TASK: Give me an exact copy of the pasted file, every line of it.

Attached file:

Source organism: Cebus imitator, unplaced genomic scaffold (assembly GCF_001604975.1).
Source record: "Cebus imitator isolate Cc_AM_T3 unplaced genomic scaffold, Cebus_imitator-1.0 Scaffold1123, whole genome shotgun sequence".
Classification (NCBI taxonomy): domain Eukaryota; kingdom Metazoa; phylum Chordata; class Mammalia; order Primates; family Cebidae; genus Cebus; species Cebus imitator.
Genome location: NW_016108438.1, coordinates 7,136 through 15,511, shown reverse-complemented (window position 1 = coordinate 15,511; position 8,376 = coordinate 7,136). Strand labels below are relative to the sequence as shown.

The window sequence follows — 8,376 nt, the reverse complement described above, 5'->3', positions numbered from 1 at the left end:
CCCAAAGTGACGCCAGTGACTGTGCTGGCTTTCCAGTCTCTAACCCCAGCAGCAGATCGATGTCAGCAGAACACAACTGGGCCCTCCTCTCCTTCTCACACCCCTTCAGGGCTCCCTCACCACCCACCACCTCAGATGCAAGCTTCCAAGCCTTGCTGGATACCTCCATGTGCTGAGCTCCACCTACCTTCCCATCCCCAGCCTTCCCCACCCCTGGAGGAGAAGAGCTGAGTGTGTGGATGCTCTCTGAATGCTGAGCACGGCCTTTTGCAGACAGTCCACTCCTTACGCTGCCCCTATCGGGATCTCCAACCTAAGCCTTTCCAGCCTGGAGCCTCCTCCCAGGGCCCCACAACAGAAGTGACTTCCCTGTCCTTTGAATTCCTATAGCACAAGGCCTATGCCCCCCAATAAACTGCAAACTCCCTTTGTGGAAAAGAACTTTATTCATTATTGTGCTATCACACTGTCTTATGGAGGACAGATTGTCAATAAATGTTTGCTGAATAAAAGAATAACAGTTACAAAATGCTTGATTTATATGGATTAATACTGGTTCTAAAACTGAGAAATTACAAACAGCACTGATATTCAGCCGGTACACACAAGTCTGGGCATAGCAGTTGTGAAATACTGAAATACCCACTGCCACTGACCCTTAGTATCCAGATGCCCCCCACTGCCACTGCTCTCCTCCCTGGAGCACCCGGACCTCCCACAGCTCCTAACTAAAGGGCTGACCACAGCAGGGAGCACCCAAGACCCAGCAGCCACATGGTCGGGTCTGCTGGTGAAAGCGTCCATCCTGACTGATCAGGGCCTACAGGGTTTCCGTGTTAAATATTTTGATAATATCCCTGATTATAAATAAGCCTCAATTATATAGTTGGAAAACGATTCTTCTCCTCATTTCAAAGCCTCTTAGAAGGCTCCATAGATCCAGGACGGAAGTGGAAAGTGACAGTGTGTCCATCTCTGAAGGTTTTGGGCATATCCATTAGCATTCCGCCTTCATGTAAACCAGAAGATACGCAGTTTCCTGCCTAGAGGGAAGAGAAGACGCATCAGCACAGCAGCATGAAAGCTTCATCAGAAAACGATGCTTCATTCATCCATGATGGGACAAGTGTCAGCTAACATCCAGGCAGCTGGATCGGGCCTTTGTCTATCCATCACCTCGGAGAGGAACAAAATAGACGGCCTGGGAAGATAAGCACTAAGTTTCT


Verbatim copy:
Source organism: Cebus imitator, unplaced genomic scaffold (assembly GCF_001604975.1).
Source record: "Cebus imitator isolate Cc_AM_T3 unplaced genomic scaffold, Cebus_imitator-1.0 Scaffold1123, whole genome shotgun sequence".
Classification (NCBI taxonomy): domain Eukaryota; kingdom Metazoa; phylum Chordata; class Mammalia; order Primates; family Cebidae; genus Cebus; species Cebus imitator.
Genome location: NW_016108438.1, coordinates 7,136 through 15,511, shown reverse-complemented (window position 1 = coordinate 15,511; position 8,376 = coordinate 7,136). Strand labels below are relative to the sequence as shown.

The window sequence follows — 8,376 nt, the reverse complement described above, 5'->3', positions numbered from 1 at the left end:
CCCAAAGTGACGCCAGTGACTGTGCTGGCTTTCCAGTCTCTAACCCCAGCAGCAGATCGATGTCAGCAGAACACAACTGGGCCCTCCTCTCCTTCTCACACCCCTTCAGGGCTCCCTCACCACCCACCACCTCAGATGCAAGCTTCCAAGCCTTGCTGGATACCTCCATGTGCTGAGCTCCACCTACCTTCCCATCCCCAGCCTTCCCCACCCCTGGAGGAGAAGAGCTGAGTGTGTGGATGCTCTCTGAATGCTGAGCACGGCCTTTTGCAGACAGTCCACTCCTTACGCTGCCCCTATCGGGATCTCCAACCTAAGCCTTTCCAGCCTGGAGCCTCCTCCCAGGGCCCCACAACAGAAGTGACTTCCCTGTCCTTTGAATTCCTATAGCACAAGGCCTATGCCCCCCAATAAACTGCAAACTCCCTTTGTGGAAAAGAACTTTATTCATTATTGTGCTATCACACTGTCTTATGGAGGACAGATTGTCAATAAATGTTTGCTGAATAAAAGAATAACAGTTACAAAATGCTTGATTTATATGGATTAATACTGGTTCTAAAACTGAGAAATTACAAACAGCACTGATATTCAGCCGGTACACACAAGTCTGGGCATAGCAGTTGTGAAATACTGAAATACCCACTGCCACTGACCCTTAGTATCCAGATGCCCCCCACTGCCACTGCTCTCCTCCCTGGAGCACCCGGACCTCCCACAGCTCCTAACTAAAGGGCTGACCACAGCAGGGAGCACCCAAGACCCAGCAGCCACATGGTCGGGTCTGCTGGTGAAAGCGTCCATCCTGACTGATCAGGGCCTACAGGGTTTCCGTGTTAAATATTTTGATAATATCCCTGATTATAAATAAGCCTCAATTATATAGTTGGAAAACGATTCTTCTCCTCATTTCAAAGCCTCTTAGAAGGCTCCATAGATCCAGGACGGAAGTGGAAAGTGACAGTGTGTCCATCTCTGAAGGTTTTGGGCATATCCATTAGCATTCCGCCTTCATGTAAACCAGAAGATACGCAGTTTCCTGCCTAGAGGGAAGAGAAGACGCATCAGCACAGCAGCATGAAAGCTTCATCAGAAAACGATGCTTCATTCATCCATGATGGGACAAGTGTCAGCTAACATCCAGGCAGCTGGATCGGGCCTTTGTCTATCCATCACCTCGGAGAGGAACAAAATAGACGGCCTGGGAAGATAAGCACTAAGTTTCT